Three Wise Dames

Marketing in the Life Science Industry

Power of Combining Brands May 11, 2011

A colleague once told me that a health care provider is a value added reseller (VAR) of health care services enabled by great technology. This is no different then a VAR in the high technology computer industry. The best marketing programs for any VAR are cooperative–both parties contribute their brand and budget resources (money and time) to extend the marketing of a given product or service.

The main message is:

Obtain this [national brand] at [your local outlet]

Consumer examples:

Obtain a refreshing Coca-cola(R) beverage at your Main Street McDonalds(R)

Fry’s(R) electronics is an authorized reseller of HP(R) Printers

Health care examples:

Mountain View’s El Camino Hospital now offers the da Vinci(R) Si system for minimally invasive hysterectomy

Essure(R) permanent birth control is now performed in Dr. Mason’s Fresno office

Balloon Sinuplasty(TM) procedures are performed by Dr. Nathan at Southwest Texas Methodist Hospital

The value of the message is the exponential power of two brands joined together. Each has value on its own; however, when combined, the local health care provider legitimizes the availability of the advanced technology and the company provides advanced technology to the local health care provider.

Who wins? Everyone in the chain–the patient gets access to the medical company’s advanced technology from a local healthcare provider. I would propose that public and private payers win also and here’s why.

<Warning: Soapbox Moment>

Finally (thanks Shana Leonard) there is a conversation around devices becoming the new drugs driven off the analysis of the American College of Cardiology meeting by Reuters. Since diving into the medical device industry, I’ve come to believe if a health problem is mechanical then why not fix it with a mechanical solution instead of masking the symptoms with drugs? In many cases, this is a more cost-effective approach. Your thoughts?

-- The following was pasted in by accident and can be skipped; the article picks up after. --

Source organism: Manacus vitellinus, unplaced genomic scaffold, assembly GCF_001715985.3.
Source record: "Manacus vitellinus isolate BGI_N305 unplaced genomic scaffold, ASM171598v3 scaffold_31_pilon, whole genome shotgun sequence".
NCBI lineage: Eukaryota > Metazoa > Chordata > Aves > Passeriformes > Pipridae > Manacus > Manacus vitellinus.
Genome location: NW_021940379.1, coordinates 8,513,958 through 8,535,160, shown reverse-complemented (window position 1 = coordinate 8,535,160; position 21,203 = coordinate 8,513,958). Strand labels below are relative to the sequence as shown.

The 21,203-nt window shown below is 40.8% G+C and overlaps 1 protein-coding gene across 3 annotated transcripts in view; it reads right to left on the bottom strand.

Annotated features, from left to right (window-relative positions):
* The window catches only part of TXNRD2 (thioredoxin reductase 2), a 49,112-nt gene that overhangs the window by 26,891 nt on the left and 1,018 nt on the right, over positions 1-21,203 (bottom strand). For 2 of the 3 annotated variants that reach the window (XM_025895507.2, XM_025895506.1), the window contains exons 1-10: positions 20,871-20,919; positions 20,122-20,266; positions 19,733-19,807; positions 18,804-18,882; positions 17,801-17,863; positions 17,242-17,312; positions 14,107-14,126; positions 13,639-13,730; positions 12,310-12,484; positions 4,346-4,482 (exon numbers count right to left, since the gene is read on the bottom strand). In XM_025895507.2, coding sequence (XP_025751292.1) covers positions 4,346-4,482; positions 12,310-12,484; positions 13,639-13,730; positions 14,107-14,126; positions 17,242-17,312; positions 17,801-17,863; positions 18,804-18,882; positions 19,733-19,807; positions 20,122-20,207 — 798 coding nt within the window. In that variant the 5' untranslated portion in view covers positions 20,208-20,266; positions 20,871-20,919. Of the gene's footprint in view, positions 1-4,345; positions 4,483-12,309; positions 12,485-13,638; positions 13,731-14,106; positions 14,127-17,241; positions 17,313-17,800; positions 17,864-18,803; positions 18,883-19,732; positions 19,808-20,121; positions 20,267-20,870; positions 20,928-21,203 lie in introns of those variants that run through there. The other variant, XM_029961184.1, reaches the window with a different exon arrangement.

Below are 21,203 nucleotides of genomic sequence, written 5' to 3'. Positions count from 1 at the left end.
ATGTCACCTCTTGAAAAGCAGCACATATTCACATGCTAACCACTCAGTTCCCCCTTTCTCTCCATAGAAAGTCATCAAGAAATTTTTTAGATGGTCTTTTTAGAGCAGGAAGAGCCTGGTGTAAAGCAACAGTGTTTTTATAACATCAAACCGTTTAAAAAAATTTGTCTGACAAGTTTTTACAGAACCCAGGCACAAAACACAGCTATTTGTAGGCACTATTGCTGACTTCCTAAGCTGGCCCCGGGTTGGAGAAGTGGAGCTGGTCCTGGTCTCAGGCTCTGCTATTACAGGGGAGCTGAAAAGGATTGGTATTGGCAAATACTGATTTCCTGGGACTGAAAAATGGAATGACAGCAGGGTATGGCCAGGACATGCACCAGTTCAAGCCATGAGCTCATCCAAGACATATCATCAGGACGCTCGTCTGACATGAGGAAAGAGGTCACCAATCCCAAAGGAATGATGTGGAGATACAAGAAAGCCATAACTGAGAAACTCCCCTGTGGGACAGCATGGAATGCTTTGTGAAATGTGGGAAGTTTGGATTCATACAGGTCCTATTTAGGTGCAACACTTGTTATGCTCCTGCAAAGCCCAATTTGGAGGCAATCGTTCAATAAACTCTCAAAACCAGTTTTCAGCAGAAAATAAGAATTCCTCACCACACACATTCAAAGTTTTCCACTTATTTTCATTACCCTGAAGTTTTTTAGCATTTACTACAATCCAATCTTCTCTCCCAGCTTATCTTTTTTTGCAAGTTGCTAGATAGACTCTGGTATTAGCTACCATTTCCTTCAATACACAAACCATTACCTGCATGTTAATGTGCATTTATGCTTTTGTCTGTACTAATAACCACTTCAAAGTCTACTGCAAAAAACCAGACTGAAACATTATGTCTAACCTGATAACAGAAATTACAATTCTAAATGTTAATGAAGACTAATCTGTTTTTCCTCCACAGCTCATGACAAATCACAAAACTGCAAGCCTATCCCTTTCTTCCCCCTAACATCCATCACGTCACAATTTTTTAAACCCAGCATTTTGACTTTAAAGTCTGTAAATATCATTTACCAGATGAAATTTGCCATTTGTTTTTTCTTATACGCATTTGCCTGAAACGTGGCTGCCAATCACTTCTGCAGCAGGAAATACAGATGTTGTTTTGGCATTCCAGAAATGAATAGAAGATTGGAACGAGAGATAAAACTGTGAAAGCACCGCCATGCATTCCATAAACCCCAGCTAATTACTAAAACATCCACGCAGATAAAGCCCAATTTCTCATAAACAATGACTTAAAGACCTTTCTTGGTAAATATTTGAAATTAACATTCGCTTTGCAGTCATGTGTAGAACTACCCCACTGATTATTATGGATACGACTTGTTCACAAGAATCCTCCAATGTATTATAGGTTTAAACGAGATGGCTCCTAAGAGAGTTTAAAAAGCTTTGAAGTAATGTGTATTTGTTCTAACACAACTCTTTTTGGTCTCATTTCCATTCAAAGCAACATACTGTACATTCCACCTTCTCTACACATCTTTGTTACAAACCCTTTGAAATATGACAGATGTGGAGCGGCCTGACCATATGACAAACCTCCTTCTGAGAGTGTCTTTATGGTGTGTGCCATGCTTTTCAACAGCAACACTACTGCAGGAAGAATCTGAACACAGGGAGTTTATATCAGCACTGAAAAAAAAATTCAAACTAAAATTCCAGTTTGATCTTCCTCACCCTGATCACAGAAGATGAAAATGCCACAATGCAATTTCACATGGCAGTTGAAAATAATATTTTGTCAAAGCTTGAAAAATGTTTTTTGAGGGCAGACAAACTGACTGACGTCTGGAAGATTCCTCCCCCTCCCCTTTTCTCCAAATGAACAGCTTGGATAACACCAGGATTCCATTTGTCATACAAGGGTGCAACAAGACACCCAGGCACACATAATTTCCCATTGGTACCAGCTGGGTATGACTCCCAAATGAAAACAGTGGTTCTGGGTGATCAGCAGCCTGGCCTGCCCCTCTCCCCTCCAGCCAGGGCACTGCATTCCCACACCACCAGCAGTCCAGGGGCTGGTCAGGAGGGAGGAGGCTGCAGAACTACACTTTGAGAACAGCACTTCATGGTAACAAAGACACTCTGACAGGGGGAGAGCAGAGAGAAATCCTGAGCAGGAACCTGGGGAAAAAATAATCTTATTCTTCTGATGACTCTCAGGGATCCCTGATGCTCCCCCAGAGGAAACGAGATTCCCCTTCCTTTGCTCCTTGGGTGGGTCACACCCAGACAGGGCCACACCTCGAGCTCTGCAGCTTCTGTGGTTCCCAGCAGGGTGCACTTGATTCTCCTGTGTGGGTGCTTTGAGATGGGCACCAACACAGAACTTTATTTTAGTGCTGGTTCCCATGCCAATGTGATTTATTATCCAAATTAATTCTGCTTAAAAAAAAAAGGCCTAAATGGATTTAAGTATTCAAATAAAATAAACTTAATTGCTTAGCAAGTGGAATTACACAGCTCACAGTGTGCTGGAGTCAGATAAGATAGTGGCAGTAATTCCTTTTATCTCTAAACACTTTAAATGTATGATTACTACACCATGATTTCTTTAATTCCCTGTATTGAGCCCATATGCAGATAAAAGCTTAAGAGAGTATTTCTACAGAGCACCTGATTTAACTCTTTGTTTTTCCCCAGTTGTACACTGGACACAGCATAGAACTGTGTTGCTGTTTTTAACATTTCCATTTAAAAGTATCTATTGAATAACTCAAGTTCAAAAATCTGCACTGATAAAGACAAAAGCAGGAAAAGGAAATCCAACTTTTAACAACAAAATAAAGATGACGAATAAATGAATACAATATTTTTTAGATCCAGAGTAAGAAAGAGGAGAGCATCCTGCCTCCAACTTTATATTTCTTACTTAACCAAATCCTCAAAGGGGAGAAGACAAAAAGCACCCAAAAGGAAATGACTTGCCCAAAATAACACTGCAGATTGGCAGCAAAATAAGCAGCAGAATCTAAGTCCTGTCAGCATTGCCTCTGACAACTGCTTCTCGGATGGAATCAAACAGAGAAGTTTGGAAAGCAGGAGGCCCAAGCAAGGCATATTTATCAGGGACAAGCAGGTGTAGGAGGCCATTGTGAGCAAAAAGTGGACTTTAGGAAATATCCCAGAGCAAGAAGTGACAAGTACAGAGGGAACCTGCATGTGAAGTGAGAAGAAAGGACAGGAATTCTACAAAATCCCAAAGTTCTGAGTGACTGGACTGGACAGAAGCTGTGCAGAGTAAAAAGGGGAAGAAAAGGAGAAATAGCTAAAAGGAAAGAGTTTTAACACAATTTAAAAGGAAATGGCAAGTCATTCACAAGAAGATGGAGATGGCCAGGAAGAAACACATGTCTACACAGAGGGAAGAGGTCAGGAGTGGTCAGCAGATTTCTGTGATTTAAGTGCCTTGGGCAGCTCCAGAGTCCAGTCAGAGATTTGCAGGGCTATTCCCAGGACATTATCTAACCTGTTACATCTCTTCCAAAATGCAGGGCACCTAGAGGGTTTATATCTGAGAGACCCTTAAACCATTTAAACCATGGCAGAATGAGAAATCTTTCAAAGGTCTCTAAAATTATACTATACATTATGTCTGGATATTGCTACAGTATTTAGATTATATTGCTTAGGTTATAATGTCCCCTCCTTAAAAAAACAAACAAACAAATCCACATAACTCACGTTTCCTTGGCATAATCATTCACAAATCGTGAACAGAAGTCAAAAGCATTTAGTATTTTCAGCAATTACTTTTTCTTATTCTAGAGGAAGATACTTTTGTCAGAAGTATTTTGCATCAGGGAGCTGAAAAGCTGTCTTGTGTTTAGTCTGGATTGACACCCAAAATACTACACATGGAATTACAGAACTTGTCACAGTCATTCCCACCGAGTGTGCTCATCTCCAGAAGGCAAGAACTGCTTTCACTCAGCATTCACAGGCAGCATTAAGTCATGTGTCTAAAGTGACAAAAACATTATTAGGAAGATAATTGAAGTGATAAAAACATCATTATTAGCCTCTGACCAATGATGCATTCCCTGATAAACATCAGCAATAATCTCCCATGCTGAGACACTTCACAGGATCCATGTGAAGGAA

(c) eGold Solutions, all rights reserved.

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Physician Google Thyself: Updates March ’11 March 30, 2011

Almost a year ago, I published the series Physician Google Thyself (with overview video) and as one might expect, many things have changed. The conclusion and reports out of SXSW provides an opportunity add some newly discovered resources that I think will help physicians leverage digital channels to manage their reputations and grow their practices.

By following Ed Bennett, I became aware of Dr. Kolmes–both were panelists at the recently concluded SXSW (South by Southwest). She exemplifies my truth about HCPs owning their their reputations. Two important discoveries that support Part IV:

  1. Dr. Kolmes is well regarded for her social media policies and other electronic recommendations for health care providers. I am excited to provide a link to these not-to-be-missed resources and they are FREE for HCP’s to use.
  2. Dr. Kolmes also uses a FREE secure email service called HushMail.com. For all the physicians that are (and should be) concerned about maintaining HIPAA privacy this is a brilliant option. Do not miss the section on email in the above mentioned social media policy that Dr. Kolmes provides to patients–it’s used for appointment logistics only and that’s OK! My philosophy is to tell everyone exactly how you will behave; if you set expectations you avoid offending someone or some other bad situation.

As an additional resource for Part IV, I’ve been investigating Reputation.com (formerly Reputation Defender). Their methods seem sound and the price seems reasonable. If you find yourself in a situation where negative information abounds, it might be a good first step to reigning in the chaos.

Reporting from that same SXSW panel session was Susan Spaight of Jigsaw who’s post titled Healthcare and Social Media: boundaries without barriers includes this suggestion:

Dana Lewis shared a great suggestion for approaching physicians to encourage them to participate in social media. Don’t just go to them and say “We want you to do social media.” Show them why first by having the physician Google himself or herself, and explain how social media can change search engine results. Of course, there are other reasons to participate in social media, but this may help the proverbial light bulb go on.”

It’s always nice to be in sync with others. I too have seen the light bulb go on and burn brightly when physicians Google themselves. Part II contains my recommendations for search engine terms to use beyond your name.

Contact me if you want a FREE copy of a spreadsheet to help you keep track of all your listings and profiles. I’ve complied over four dozen general sites that contain HCP listings to get you started.

It’s been fun revisiting this topic and especially great to provide even more resources. If you know any resources you’d like to share, please comment. The Three Wise Dames appreciate the sharing of wisdom.

(C) 2011 eGold Solutions; all rights reserved.

 

 
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